The Community Engaged Arts and Humanities award invites UVM students to engage in arts and humanities projects that center community. The award is intended to encourage students to ask and explore: How can art strengthen or build community? How can it illuminate issues a community faces? How can art heal or connect different communities? How can art be a tool of advocacy or social justice?

The Community Engaged Arts and Humanities award invites UVM students to take their talents off campus and to engage with groups in the community that interest them—especially those communities whose stories are underrepresented or poorly represented by the mainstream culture—and then to employ their creative skills in collaboration with members of the groups to translate their stories into creative and scholarly projects. We are especially interested in projects based in Vermont, though will consider applications for projects that are further afield.

The goals of this award are to:

1. Encourage and support students and faculty striving to connect their work to the concerns of underrepresented social communities. Projects might explore cultural practices, identities, involvement with social issues, or simply highlight the character of little-known places where people might gather.
2. Foster innovation in the arts and humanities by engaging with and responding to stories and issues that are important to underrepresented communities.
3. Encourage and support the creation of publicly engaged creative and scholarly projects resulting in exhibitions, performances, or other forms of public presentation, especially those that directly involve members of those communities.

The maximum amount of the award is $2,000.

Use of the Award

To support undergraduate or graduate student projects in the humanities and arts interacting with members of non-academic communities. Partnerships between students and/or students and faculty are welcome and encouraged. The award can be used to support project expenses, including but not limited to select equipment, supplies, travel, advertising, scholarships, wages, honoraria, space rental, professional development costs, or other general related project expenses. Individual meals are not allowed, although food-related expenses for a community gathering are. If a faculty member is involved, funds cannot be used to pay a faculty member’s salary. Funds are available for three semesters from the time of the initial project award.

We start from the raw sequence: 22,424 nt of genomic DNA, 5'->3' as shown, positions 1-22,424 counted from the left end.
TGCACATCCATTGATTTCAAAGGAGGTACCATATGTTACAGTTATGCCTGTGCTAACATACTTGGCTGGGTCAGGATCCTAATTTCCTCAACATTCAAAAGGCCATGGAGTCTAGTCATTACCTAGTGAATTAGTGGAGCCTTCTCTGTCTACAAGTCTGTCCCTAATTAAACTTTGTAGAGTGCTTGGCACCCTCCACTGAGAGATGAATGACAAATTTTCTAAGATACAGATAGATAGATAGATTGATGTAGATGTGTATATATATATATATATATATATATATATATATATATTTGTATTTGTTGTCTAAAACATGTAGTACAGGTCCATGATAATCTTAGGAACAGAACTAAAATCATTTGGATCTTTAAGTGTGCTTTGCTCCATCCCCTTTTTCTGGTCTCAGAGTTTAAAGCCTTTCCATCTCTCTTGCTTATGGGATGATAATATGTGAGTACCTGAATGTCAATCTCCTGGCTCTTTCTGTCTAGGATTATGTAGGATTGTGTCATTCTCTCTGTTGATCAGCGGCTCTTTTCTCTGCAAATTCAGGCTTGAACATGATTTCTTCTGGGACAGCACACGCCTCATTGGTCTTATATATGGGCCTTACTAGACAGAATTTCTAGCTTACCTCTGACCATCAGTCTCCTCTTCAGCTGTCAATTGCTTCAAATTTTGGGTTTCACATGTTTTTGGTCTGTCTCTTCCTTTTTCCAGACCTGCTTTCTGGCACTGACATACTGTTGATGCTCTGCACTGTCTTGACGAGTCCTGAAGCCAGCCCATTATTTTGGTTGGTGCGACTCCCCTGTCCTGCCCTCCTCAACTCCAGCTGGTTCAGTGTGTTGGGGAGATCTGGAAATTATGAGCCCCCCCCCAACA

• A narrative of 600-800 words describing the project and demonstrating how it will meet the award description and allowed uses outlined above. The narrative should:
    • Describe the group with which you hope to engage, what interests you about it, and what kinds of relationships you might already have with members of that community.
    • Explain the strategy you plan to use to engage with the community.
    •  Explain what academic or creative background and talents you bring to the project (Examples might include experience developing art exhibits, radio presentations, theater or dance performances, etc.)
    • Explain how your final project might directly involve community members in its execution.
    • A plan for the presentation of the final project including dates.
  • A detailed budget describing the project expenses. This should be a list. Awards do not have to ask for the maximum $2,000 amount.
  • Students must also submit a letter of recommendation from a faculty advisor who will support the project.


Applications are rolling.

Requirements for Recipients

  • Acknowledge the following in ALL event announcements and/or publications resulting from the project: Dan Higgins Community-Engaged Arts and Humanities Fund.
  • Complete all spending and project by April 1 of the following fiscal year after notification of acceptance.
  • Submit a report of 3-4 pages summarizing completed activities within 1-month of project completion. Please include discussion of how and why the community-engagement goals were/were not met.
  • Showcase the work in an exhibition and/or presentation.


Fully-enrolled UVM undergraduate and graduate students. Faculty members (including tenure-track and lecturers) can also access these funds IF they are partnering with a student or students.

About Dan Higgins:

Dan Higgins was a professor in the Art Department at UVM for 34 years (1969-2003). His work focused on the creation of photographs that explore cultural identities, lived conditions of place-based social communities, and political and social justice themes, based on a collaborative approach in which the images were created with the active participation of the people being photographed. The images were then exhibited in those communities to stimulate a broader dialogue about important social concerns. His projects were often focused on marginalized, vulnerable, and underrepresented communities in Vermont and elsewhere. As a teacher of UVM undergraduates, he taught a popular course in photography that was deliberately cross-disciplinary and community-based, bringing students from a variety of disciplines together to use their creative skills to explore social communities in collaboration with each other and with the communities that were the subject of their interest.